Midwinter, the winter solstice, doesn’t mean as much here in the tropics as it does further from the Equator but it’s still a significant turning point.
The winter solstice is always close to June 21 – 22, and this year’s was yesterday, June 21, according to this lovely site. (I chose it partly in memory of a warung (restaurant/cafe/bar) owner’s patient explanation of an amazingly detailed Hindu astrological calendar to me in Bali a year ago.)
According to this site, the solstice was not just generally “June 21” but specifically at 20:06:39. Sunrise was at 06:45:29 and Sunset at 17:43:38, for a Day Duration of 10 Hours 58 Mins 09 Secs. The previous day was 1 second longer and today was the same length as the solstice day.
Winter arrived yesterday, with its usual suddenness.
As in most years, a big weather pattern somewhere down South pushed cold, dry air from Central Australia out over the ranges to Townsville. Overnight temperatures dropped, and the humidity crashed. Last year I reckoned the Dry arrived at the end of April, as it did in 2014 and 2015 so we’re running a couple of weeks late this year.
In numbers, the changes are from overnight minimums of 18 – 21 C for the beginning of May down to 13.4 and 10.6 on the nights of the 12th and 13th, and humidity from 55 – 90% down to 16 – 19%.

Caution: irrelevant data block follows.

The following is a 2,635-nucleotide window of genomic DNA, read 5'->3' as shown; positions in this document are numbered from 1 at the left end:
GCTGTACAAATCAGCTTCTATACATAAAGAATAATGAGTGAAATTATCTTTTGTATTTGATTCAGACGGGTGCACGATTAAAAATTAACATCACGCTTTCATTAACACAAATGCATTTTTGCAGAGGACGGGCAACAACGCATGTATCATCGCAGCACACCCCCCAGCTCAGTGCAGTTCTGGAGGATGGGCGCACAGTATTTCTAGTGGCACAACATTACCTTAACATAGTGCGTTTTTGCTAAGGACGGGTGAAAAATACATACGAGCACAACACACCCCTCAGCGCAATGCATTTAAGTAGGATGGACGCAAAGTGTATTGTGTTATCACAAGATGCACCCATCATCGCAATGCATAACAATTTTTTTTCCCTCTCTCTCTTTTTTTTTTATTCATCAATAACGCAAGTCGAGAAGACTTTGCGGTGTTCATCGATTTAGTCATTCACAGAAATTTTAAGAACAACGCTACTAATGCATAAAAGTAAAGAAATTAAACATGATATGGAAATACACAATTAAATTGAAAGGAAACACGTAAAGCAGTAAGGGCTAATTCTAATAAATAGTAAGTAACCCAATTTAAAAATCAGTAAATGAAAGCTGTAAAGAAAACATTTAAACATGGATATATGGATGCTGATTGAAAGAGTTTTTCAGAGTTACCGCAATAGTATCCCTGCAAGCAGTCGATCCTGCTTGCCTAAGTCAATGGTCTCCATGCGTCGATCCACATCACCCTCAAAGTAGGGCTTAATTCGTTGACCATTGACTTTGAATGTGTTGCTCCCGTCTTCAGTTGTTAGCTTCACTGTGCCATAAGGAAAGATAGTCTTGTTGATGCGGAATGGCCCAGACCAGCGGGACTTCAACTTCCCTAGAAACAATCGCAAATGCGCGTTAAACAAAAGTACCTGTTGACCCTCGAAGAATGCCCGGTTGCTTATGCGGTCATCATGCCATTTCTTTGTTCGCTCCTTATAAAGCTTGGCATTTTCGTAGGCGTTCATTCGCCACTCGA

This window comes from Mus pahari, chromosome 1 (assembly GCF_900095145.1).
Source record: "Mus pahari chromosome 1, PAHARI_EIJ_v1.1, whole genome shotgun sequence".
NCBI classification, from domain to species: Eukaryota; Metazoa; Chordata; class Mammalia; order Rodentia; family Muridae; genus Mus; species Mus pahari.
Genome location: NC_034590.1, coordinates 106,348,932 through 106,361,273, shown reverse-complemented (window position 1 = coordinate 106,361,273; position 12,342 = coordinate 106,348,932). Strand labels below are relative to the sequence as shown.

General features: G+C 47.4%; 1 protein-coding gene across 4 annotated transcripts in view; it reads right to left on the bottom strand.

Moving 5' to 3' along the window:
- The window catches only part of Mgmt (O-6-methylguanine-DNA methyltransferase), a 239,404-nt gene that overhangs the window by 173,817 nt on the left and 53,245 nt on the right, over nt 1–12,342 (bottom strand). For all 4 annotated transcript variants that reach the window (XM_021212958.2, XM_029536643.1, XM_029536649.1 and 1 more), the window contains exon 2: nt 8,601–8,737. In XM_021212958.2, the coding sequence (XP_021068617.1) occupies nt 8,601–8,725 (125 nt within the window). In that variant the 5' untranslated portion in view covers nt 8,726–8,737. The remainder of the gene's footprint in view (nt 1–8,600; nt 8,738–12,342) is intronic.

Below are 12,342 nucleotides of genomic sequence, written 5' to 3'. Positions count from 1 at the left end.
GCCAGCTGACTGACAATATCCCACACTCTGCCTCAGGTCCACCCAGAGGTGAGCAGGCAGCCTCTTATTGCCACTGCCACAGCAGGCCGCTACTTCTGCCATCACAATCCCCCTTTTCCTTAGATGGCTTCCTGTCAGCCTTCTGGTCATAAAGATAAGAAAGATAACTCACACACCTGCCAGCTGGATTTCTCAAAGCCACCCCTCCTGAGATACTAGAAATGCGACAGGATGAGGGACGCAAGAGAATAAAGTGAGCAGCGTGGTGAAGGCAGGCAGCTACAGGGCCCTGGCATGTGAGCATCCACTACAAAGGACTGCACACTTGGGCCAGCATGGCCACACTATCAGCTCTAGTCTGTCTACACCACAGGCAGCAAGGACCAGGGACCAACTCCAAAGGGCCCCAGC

In daily life that means the cat becomes a permanent lap-rug, if he can get away with it, but we’re not permitted to stroke him because sparks leap painfully from the tips of his ears and tail. Meanwhile, we search for windcheaters we haven’t worn for six months and seek out patches of sunshine in the morning instead of drifting automatically into shade.
Let me be clear, however: I am not complaining. I love this weather, and after a good Wet season I really look forward to it.
I’m not going to claim credit for it, of course, but my post about rainwater tanks was followed almost immediately by the best rain Townsville has had for years, with totals like 250 to 600 mm over a week or so, depending on exactly where you looked. Ross Dam went from about 15% to over 80% – but I will say more about that in another post.
The Bali Botanical Garden is up in the mountains, near Mount Batur, an hour or so from Ubud by car. Its altitude makes its climate significantly cooler than the lowlands and the day we visited was overcast with intermittent rain but we had a wonderful time anyway. The orchids and ferns were particularly good, and we would have spent far more time in the Taman Usada or Continue reading “Bali Botanical Gardens”
Ants, wasps and bees (Hymenoptera) create a stunning range of nests, many of them so specific to the species that they can be used to identify their makers, as Mike Downes said in his article about black weaver ants.
That’s certainly true of Leafcutter bees (Megachile spp., Megachilidae, Apoidea) and we might even go one step further and identify them by the marks they leave behind when harvesting their nest-building material.